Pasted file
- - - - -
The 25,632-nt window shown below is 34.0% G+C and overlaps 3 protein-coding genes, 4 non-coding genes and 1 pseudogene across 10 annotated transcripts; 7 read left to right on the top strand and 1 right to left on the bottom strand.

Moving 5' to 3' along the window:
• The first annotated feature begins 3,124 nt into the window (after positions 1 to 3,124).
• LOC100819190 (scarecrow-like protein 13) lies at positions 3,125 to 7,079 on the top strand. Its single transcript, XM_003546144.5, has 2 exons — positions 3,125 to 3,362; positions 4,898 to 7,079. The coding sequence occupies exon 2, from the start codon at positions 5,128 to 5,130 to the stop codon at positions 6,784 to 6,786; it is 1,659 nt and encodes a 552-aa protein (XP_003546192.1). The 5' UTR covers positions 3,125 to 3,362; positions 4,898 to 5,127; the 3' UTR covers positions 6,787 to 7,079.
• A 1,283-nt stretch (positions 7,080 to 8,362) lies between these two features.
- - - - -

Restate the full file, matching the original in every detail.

The 25,632-nt window shown below is 34.0% G+C and overlaps 3 protein-coding genes, 4 non-coding genes and 1 pseudogene across 10 annotated transcripts; 7 read left to right on the top strand and 1 right to left on the bottom strand.

Moving 5' to 3' along the window:
• The first annotated feature begins 3,124 nt into the window (after positions 1 to 3,124).
• LOC100819190 (scarecrow-like protein 13) lies at positions 3,125 to 7,079 on the top strand. Its single transcript, XM_003546144.5, has 2 exons — positions 3,125 to 3,362; positions 4,898 to 7,079. The coding sequence occupies exon 2, from the start codon at positions 5,128 to 5,130 to the stop codon at positions 6,784 to 6,786; it is 1,659 nt and encodes a 552-aa protein (XP_003546192.1). The 5' UTR covers positions 3,125 to 3,362; positions 4,898 to 5,127; the 3' UTR covers positions 6,787 to 7,079.
• A 1,283-nt stretch (positions 7,080 to 8,362) lies between these two features.